With one of the world’s great natural harbours and rich mineral mines, Cartagena has been a prized location for millennia. The Carthaginians played a big role in its evolution as an ancient trading hub in the 3rd century BC before it was conquered by the Romans.
You can purchase a multi-ticket to get access to Cartagena’s numerous Roman sites to understand the complicated ancient history of the city. In the 19th century there was a mining boom, bringing a lot of wealth to Cartagena and transforming the historic centre with art nouveau architecture.
Let’s explore the best things to do in Cartagena:
1. Roman Theatre Museum
Of all the marvellous Roman landmarks in Cartagena, the 2,000 year-old theatre should be your first port of call.
It was discovered as recently as 1988 beneath the ruins of the Old Cathedral, which had been destroyed during shelling in the Spanish Civil War.
About two thirds of the theatre’s building material was still on site, which made possible the very detailed restoration you can see now.
In the museum you’ll study the fantastic artefacts discovered during the excavations, among them an altar to Jupiter, a statue of Apollo, inscribed lintels, plaques and also Islamic ceramics from the middle ages.
2. ARQUA, Marine Archaeology Museum
It’s fitting that this institution should be set in one of the western Mediterranean’s great ancient harbours, where new finds are made almost every year.
ARQUA is a national centre for marine archaeology: A place to can see remarkable historical artefacts from underwater sites, but also a research facility for experts and scholars in the field.
Find out how archaeologists analyse their discoveries at the laboratory area, which has interactive displays for kids.
Among the many artefacts to check out are Carthaginian ivory tusks and the treasure of Nuestra Señora de las Mercedes, a frigate that was sunk in the early 19th century with 14.5 tons of gold and silver coins.
3. Modernist Architecture
In the late-1800s the mining industry made a handful of people very rich, and the most obvious expression of this wealth can be seen in the historic centre of Cartagena and nearby La Unión.
Cartagena’s centre already needed rebuilding in the late-19th century, after a federalist insurrection in 1874 wiped out half the city.
So towards the end of the century some gorgeous art nouveau buildings went up.
You could fit the best ones into a walking tour and they include the Palacio Pedreño, the Casino de Cartagena, the Casa Cervantes, the Palacio de Aguirre and the Gran Hotel.
4. Palacio Consistoria
You can enter one of Cartagena’s most impressive modernist wonders, the 100 year-old town hall on Plaza del Ayuntamiento.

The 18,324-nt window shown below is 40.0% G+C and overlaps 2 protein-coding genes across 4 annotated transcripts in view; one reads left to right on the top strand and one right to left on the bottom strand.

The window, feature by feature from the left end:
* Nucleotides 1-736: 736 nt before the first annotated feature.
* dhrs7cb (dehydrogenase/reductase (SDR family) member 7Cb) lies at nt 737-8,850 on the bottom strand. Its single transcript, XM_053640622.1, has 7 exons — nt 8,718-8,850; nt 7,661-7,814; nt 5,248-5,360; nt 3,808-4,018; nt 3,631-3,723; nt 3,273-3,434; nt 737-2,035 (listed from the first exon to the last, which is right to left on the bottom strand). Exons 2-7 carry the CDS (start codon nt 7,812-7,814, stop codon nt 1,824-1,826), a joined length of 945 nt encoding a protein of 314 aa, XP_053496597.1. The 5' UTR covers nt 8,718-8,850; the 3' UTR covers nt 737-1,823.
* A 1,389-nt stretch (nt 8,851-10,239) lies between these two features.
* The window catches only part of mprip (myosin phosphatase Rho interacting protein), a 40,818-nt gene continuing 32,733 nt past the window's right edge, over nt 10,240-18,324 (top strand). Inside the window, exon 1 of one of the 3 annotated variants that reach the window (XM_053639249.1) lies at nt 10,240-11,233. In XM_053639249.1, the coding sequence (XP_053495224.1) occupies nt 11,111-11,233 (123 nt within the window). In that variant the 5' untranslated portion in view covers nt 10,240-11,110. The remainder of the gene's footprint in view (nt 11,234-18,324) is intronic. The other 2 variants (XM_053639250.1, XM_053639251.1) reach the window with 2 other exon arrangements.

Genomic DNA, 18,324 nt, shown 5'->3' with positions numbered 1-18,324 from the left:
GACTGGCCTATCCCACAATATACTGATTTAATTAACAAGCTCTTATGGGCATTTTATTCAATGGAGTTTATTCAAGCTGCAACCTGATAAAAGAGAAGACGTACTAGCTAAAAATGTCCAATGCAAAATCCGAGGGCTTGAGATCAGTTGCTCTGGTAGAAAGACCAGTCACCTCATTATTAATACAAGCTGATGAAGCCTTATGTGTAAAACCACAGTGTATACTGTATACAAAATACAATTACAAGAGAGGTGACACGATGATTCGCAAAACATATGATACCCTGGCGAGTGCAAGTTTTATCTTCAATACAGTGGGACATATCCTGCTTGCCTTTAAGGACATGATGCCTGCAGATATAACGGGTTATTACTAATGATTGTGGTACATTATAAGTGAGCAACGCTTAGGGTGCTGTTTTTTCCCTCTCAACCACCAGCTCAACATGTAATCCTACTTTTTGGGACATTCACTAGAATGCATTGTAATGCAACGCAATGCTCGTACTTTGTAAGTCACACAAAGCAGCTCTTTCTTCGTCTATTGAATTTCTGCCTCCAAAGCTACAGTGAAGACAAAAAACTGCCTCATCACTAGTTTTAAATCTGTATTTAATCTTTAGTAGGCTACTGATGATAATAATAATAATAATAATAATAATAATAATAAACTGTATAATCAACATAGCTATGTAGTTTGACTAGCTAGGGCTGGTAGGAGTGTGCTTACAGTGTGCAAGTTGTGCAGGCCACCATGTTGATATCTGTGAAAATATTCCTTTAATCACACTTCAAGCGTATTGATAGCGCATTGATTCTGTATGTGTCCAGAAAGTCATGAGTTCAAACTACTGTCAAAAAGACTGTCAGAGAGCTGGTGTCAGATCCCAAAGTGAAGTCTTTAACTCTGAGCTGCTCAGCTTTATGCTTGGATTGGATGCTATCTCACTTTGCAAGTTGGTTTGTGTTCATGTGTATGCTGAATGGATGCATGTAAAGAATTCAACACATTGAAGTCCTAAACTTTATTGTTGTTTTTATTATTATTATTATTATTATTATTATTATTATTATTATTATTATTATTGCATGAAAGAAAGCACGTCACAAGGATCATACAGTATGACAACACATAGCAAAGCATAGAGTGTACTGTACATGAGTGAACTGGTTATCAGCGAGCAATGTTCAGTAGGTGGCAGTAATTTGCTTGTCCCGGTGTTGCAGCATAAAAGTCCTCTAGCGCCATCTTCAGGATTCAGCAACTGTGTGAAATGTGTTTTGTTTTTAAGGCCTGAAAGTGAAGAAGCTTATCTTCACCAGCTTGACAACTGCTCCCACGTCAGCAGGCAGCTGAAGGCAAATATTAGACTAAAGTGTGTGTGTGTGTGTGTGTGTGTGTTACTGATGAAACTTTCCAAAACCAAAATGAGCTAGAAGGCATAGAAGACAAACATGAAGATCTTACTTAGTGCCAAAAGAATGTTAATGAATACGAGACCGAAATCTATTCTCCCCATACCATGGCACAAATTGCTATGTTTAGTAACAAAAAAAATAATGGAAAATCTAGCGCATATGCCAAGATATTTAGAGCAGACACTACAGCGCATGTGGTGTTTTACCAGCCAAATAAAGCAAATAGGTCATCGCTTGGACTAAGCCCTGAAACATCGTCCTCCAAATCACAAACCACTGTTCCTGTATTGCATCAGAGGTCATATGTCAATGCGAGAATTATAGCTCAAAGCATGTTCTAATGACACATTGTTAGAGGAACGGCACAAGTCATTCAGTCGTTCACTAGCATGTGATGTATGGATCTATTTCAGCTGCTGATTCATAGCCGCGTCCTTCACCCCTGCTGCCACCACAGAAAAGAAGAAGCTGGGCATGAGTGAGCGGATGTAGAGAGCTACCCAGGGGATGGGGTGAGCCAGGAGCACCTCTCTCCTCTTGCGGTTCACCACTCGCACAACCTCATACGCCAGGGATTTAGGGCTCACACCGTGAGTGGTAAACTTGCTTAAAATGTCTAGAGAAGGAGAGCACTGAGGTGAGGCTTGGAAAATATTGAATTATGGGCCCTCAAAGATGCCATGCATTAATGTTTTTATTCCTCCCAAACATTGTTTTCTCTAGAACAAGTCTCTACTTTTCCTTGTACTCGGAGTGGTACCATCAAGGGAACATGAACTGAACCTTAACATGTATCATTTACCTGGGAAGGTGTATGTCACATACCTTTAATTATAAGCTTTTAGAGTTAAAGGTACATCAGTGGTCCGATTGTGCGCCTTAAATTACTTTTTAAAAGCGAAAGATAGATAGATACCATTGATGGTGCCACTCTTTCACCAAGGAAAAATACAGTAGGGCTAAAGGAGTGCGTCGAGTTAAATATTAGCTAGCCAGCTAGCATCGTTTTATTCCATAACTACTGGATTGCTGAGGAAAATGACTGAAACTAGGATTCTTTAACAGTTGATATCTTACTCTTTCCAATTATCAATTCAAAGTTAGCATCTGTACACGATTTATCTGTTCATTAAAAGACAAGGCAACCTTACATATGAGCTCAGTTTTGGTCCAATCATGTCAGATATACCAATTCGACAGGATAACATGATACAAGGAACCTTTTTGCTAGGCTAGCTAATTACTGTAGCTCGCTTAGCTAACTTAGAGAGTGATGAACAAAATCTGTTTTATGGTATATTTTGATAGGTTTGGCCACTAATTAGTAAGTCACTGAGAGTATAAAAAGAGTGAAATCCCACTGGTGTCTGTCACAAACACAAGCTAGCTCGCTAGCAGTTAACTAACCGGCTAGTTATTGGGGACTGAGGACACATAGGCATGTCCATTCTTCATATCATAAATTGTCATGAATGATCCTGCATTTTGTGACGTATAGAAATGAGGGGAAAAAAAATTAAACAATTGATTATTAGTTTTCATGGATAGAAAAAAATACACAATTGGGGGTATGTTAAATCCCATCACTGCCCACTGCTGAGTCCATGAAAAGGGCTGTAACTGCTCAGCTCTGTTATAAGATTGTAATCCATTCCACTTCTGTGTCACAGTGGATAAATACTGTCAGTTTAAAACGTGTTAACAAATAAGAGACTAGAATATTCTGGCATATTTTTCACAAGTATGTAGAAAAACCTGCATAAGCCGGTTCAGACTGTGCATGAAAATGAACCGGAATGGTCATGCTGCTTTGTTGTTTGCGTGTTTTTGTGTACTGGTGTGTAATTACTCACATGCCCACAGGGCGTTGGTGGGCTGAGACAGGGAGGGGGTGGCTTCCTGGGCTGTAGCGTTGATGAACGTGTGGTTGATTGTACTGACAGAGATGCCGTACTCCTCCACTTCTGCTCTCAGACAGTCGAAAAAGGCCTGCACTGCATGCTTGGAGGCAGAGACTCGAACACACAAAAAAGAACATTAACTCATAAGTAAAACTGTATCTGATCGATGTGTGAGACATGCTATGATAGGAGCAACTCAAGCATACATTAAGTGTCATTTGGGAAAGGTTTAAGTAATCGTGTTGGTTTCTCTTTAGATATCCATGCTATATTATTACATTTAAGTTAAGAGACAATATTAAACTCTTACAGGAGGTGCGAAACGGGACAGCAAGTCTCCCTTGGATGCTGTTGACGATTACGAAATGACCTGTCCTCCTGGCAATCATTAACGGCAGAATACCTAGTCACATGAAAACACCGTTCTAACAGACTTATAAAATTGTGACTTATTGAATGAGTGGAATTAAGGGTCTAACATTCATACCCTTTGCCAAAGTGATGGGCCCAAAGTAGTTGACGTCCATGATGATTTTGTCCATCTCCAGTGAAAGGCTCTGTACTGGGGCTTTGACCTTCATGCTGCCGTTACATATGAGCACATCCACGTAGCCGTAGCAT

This triangular palace was also a response to the mining boom in the late-19th century, as Cartagena had outgrown its former town hall.
After suffering from structural problems in the 90s the building was restored to its Belle Époque glory days ten years ago.
Take a few minutes to study the facade, composed entirely of white marble and topped with domes that are coated with local zinc.
Get closer and you’ll even see a few bullet holes from the Civil War.
There are English-speaking guided tours, showing you around the marble balustraded stairways and an exhibit of period tapestries.
5. Municipal Archaeology Museum
Furthest north of Cartagena’s ancient sites is a late-Roman necropolis, which was set on the shore of an ancient lagoon that has since disappeared.
It’s an enthralling site, because it contains some of the latest evidence of Roman settlement, dating from 300 to 700AD – a time of transition to Christianity.
The museum has plenty of items excavated from this site, but has also gathered a wealth of artefacts from around Cartagena.
You’ll get a full chronology of the area, from Neanderthal remains, through Phoenician ceramics to the tools discovered in the Roman mines in the mountains on the edge of the city.
6. Calle Mayor
Linking the Plaza de San Sebastián in the north with Cartagena’s town hall is a ravine-like pedestrian street paved with distinctive blue marble tiles.
It’s a typically Spanish “Paseo”, where families and couples will take a stroll together or meet friends.
The street is kept spotlessly clean and boasts many of Cartagena’s best modernist buildings.
By day you can drop by for a cup of coffee or some high-street shopping, and in the evening you’ll be tempted by the various restaurants and tapas bars in this handsome location.
7. Batería de Castillitos
An eerie time can be had at the tip of Cape Tiñoso, 30 minutes from Cartagena and reached via dirt roads.
At 250 metres you’ll be able to gaze back at the extraordinary mountainous landscape of this natural park.
But also here is an installation that mixes frivolous architecture with meaty and sinister artillery guns.
It was built in the mid-1930s during the rule of Primo de Rivera as part of a series of batteries defending Cartagena’s coast.
Whimsical medieval-style turrets blend with the mountainside and look strange next to the menacing, black Vickers-Armstrong guns.
Use the torch on your phone to investigate the tunnels in the fortified area.
8. Military Museum